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Technology links Curtin to a world of learners

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Curtin University has embarked on an ambitious project to expand its educational offerings to the world – aiming to engage one million learners across the globe by 2017.

The University’s top 200 courses – led by its flagship courses in business, engineering, humanities and health sciences – will spearhead the transformation of teaching and learning at Curtin, which is being showcased at a Festival of Learning.

Curtin Deputy Vice- Chancellor Education Professor Jill Downie said the University would succeed if it engaged new markets through course offerings and delivery platforms that engaged and connected, despite the physical distance.

“We want our students to benefit from a genuine Curtin University education, whether their student experience is on campus or whether they choose to study from another location,” Professor Downie said

“Technology, access and connectivity are ubiquitous for the majority of today’s learners.

“Textbooks have been superseded by the internet, which gives access to experts all over the world. The future of learning at Curtin is personal, collaborative, innovative, richly interactive, flexible and above all, global.

“Providing course material through interactive online offerings or via the virtual classroom using is the future. Curtin’s goal is to engage one million learners by 2017, and we want to ensure all our students enjoy a personalised experience at Curtin and know they are a highly valued member of the Curtin community, regardless of their location or method of study.”

The Curtin model allows each course to be designed using an individual mix of teaching and learning methods to suit the curriculum and support the best learning outcomes for students.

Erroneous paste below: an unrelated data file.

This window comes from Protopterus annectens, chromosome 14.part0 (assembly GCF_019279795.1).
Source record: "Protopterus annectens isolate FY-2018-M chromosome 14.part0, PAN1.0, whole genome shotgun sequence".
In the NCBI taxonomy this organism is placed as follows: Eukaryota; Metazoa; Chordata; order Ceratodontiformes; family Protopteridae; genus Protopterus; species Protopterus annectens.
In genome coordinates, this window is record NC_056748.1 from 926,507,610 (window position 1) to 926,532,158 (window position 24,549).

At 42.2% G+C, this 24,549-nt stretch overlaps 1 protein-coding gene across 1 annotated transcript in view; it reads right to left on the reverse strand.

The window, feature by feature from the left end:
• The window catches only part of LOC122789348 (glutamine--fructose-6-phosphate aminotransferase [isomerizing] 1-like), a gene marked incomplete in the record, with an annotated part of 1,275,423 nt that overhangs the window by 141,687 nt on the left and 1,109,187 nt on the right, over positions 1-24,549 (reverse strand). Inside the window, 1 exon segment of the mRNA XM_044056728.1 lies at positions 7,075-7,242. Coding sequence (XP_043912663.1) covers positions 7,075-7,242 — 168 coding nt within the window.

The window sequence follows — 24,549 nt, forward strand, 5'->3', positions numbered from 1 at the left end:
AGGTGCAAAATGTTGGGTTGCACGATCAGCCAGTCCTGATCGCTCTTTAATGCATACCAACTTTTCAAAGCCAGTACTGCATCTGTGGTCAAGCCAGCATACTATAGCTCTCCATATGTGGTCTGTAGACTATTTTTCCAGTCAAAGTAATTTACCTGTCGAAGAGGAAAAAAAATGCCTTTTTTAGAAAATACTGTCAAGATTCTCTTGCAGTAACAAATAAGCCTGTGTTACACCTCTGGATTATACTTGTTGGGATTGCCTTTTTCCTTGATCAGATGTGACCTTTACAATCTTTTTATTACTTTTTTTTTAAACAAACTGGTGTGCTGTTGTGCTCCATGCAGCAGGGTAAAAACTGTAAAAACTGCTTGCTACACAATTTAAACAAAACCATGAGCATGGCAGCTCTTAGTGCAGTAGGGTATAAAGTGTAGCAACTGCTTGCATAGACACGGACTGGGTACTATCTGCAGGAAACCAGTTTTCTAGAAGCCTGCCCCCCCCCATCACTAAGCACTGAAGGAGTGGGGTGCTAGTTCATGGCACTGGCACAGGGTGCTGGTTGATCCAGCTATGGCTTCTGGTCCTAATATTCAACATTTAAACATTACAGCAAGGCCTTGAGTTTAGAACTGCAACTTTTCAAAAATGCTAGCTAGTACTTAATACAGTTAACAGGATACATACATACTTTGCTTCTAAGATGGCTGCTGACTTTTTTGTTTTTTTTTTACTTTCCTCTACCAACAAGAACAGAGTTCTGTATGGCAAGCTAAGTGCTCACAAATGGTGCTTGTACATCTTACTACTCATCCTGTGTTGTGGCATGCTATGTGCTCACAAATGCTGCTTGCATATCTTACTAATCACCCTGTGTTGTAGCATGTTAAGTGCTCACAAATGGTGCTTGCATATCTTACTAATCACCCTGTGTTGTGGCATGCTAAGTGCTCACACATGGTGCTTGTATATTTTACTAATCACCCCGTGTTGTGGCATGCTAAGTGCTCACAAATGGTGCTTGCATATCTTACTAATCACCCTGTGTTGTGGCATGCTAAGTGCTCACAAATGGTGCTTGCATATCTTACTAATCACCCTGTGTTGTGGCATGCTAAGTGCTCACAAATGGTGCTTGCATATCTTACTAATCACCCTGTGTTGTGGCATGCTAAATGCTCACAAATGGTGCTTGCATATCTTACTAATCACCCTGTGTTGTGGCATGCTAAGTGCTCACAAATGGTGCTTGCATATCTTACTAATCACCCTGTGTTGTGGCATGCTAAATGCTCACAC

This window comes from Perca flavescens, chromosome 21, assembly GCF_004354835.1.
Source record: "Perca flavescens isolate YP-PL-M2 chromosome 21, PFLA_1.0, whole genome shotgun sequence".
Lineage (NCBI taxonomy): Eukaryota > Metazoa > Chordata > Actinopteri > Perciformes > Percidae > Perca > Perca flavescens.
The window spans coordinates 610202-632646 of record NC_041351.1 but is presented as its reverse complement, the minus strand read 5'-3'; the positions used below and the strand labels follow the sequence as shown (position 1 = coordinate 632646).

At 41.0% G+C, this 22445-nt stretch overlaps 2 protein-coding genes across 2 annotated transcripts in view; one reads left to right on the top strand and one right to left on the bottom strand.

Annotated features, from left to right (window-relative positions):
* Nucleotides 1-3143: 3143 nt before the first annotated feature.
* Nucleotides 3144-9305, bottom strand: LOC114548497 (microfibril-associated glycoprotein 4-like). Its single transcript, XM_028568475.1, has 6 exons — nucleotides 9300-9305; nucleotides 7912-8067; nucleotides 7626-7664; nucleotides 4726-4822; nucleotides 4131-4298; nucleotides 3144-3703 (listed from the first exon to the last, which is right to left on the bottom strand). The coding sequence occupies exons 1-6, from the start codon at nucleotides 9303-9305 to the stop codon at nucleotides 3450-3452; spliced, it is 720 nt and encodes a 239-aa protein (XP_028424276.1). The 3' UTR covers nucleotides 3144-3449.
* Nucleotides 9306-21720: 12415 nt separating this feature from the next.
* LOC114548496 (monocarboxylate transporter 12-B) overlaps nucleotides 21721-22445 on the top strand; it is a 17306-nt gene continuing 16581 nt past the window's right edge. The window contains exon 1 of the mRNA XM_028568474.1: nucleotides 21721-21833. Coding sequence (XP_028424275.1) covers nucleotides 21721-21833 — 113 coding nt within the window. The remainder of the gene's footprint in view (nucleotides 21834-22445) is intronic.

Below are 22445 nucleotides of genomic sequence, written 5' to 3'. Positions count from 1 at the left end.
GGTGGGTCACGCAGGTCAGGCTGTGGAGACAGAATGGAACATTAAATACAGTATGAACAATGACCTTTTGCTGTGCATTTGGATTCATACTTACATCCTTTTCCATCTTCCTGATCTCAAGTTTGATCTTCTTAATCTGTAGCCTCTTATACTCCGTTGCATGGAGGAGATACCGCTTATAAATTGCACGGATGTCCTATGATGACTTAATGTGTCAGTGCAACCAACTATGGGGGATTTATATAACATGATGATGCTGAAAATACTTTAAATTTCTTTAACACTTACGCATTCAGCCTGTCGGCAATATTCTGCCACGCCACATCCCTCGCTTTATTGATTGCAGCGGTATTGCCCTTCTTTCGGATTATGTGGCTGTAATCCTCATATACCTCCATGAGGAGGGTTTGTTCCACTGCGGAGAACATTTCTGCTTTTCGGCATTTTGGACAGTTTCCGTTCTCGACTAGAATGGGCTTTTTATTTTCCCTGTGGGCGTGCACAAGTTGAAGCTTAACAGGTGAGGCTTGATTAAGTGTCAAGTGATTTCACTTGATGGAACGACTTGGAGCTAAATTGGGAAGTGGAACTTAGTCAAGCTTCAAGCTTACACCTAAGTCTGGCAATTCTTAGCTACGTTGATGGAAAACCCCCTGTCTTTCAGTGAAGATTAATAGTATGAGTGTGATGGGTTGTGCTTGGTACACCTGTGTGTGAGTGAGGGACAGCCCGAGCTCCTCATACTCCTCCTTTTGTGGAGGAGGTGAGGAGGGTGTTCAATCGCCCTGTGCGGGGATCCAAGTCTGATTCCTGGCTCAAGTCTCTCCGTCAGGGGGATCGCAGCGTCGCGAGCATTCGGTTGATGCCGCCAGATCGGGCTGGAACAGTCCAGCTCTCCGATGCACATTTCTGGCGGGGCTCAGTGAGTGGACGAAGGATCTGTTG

Video conferencing, three-dimensional simulations and blended realities will complement traditional online learning to encourage collaboration and enhance the learning experience for all students.

The virtual classroom is already being used to distribute one of the University’s nursing courses to WA’s remote north-west and there are plans to expand to offer first year health sciences and other courses to other parts of regional WA and Curtin’s Singapore Campus.

Students studying in the School of Media, Culture and Creative Arts collaborate with peers from Zhejiang University, Hangzhou, China using real-time class interactions to produce a creative web documentary – a true Global Classroom.

From 2016 Curtin courses will be delivered using a mix of traditional on-campus teaching, flipped classes, technology-enriched environments and distributed learning techniques (Massive Online Open Courses (MOOCs) and high-end video and 3D technologies) that actively engage students.

Professor Downie said: “In some respects the future has already arrived at Curtin. We know the challenges are vast – but so are the opportunities. It is an exciting time to be educators, providing world-class, engaging opportunities within the framework of a classroom – but one without walls, time limits and geographical constraints.

“This is Learning for Tomorrow at Curtin and it is this transformative approach to teaching and learning which will cement Curtin’s reputation as a recognised international leader in education.”

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